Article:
Soaring childcare costs in Northern Ireland are leaving more and more parents out of work and in poverty, a new survey has indicated.
Low income families are turning down jobs or considering leaving work because they can not afford to pay, according to new research by Save the Children and the Daycare Trust.
The survey found that many parents say they cannot afford not to work, but struggle to find the money to meet childcare bills. And even though many parents are cutting back on spending, almost a quarter have got into debt.
One mother told the Northern Ireland survey: "Affordable childcare is so hard to come by. There would be no point in me working if I had to pay for private nursery or a child minder. There is not enough help for working parents."
Another said: "I have about £100 left for my own expenses after paying bills - that doesn't cover even our monthly food bill."
While parents in Britain spend almost a third of their incomes on childcare, the Northern Ireland the average spending figure is 45%. Survey findings suggested that parents living in severe poverty are struggling more than most to access childcare.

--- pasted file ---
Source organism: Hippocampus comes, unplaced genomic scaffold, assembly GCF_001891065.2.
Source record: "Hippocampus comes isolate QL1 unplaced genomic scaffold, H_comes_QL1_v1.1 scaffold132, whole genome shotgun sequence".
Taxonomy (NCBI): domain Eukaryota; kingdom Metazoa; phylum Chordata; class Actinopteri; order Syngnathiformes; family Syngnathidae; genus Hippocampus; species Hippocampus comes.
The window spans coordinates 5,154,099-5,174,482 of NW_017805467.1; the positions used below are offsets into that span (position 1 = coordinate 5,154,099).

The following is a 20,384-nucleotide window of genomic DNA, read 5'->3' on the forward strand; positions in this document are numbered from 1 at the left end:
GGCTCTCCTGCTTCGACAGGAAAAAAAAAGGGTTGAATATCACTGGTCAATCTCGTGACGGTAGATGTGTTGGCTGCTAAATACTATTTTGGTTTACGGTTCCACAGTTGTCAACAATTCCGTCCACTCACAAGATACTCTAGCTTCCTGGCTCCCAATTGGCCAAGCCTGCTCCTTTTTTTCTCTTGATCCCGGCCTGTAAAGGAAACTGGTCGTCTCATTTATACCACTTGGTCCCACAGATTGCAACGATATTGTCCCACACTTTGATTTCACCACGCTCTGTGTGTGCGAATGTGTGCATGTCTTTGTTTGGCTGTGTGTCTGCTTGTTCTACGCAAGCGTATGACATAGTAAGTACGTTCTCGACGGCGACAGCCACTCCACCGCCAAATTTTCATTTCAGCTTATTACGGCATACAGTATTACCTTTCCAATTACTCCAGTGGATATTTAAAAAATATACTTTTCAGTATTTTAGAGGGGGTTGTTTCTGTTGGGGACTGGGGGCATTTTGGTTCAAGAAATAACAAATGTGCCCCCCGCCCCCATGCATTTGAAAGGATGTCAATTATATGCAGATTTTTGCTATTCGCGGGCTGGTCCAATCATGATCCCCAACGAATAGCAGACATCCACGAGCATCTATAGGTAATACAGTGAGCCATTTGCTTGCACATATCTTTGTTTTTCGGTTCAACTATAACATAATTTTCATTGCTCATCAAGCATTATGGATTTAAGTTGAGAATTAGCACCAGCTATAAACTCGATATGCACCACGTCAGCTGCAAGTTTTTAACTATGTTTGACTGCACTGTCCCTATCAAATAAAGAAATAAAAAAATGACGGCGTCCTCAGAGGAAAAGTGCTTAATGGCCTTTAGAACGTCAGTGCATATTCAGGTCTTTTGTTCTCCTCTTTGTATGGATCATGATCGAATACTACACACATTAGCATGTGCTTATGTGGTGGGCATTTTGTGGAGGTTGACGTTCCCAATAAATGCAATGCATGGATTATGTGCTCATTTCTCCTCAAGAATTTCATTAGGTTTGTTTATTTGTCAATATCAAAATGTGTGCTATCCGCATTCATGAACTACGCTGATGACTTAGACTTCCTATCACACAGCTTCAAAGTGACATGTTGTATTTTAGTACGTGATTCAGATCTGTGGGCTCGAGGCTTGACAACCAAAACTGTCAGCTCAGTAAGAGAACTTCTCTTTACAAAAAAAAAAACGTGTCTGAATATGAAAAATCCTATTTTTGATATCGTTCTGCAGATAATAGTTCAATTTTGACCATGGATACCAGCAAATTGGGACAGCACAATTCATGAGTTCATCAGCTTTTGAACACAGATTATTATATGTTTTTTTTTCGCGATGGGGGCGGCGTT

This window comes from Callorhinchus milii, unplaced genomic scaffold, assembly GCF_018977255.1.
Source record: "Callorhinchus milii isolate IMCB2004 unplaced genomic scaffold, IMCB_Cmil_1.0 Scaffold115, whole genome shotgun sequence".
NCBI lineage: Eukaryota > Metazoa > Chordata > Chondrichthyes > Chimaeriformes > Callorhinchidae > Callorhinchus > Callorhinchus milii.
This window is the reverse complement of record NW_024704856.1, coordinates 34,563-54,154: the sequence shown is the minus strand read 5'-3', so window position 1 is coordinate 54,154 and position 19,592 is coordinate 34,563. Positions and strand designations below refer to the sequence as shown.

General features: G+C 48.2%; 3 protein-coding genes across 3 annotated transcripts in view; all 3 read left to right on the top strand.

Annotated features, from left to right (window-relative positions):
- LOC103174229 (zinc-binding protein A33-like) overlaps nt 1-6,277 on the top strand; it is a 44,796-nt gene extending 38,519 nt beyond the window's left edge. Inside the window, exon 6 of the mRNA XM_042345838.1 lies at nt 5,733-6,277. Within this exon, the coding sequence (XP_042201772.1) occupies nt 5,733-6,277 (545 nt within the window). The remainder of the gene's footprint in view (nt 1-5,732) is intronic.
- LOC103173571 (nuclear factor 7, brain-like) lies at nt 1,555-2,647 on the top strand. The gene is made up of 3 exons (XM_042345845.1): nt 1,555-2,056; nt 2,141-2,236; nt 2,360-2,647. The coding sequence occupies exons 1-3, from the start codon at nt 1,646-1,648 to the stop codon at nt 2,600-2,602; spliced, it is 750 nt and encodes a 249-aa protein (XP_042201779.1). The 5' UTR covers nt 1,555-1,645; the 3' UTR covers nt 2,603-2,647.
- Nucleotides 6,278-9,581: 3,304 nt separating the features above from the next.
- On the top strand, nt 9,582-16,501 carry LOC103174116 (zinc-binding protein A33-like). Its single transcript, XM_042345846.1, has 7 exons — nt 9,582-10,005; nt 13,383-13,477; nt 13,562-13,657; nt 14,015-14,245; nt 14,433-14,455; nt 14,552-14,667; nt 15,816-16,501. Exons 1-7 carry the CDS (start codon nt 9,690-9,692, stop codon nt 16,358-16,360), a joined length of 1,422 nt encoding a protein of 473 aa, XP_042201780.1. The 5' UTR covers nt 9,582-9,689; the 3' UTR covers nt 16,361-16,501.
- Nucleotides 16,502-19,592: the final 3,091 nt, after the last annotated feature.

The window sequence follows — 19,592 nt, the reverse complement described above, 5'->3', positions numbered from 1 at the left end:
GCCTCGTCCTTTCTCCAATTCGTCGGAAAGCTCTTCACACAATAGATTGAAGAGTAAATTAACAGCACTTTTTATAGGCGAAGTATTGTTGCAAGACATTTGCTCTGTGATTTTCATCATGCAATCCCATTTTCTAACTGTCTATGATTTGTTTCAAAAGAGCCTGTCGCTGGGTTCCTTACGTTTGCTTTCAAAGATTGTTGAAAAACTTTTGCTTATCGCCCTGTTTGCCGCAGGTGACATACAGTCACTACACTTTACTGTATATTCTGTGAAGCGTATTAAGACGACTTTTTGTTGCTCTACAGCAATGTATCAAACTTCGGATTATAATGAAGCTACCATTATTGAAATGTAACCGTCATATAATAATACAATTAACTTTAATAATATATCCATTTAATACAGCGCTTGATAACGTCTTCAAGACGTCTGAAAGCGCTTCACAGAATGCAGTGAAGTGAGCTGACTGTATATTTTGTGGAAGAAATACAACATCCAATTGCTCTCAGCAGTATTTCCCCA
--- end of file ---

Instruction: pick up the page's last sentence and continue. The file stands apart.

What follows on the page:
The report said the government's aim was to persuade more parents that work is the best route out of poverty. Effective childcare support was therefore essential to make work pay.
However, the report claimed the 10% reduction of the childcare element of the Working Tax Credit which came into effect in April and the proposals for Universal Credit were undermining the scheme. The cut had added up to £1,560 a year on to the childcare bill of low income families.
Fergus Cooper, Save the Children's Northern Ireland chief, said the Stormont executive should do more to increase childcare provision with a new and appropriately funded childcare strategy as part of the programme for government.
He added: "This needs to work across departments to tackle historical under provision and needs to be especially targeted and resourced to support families living in poverty to access training and employment and should be accessible across Northern Ireland."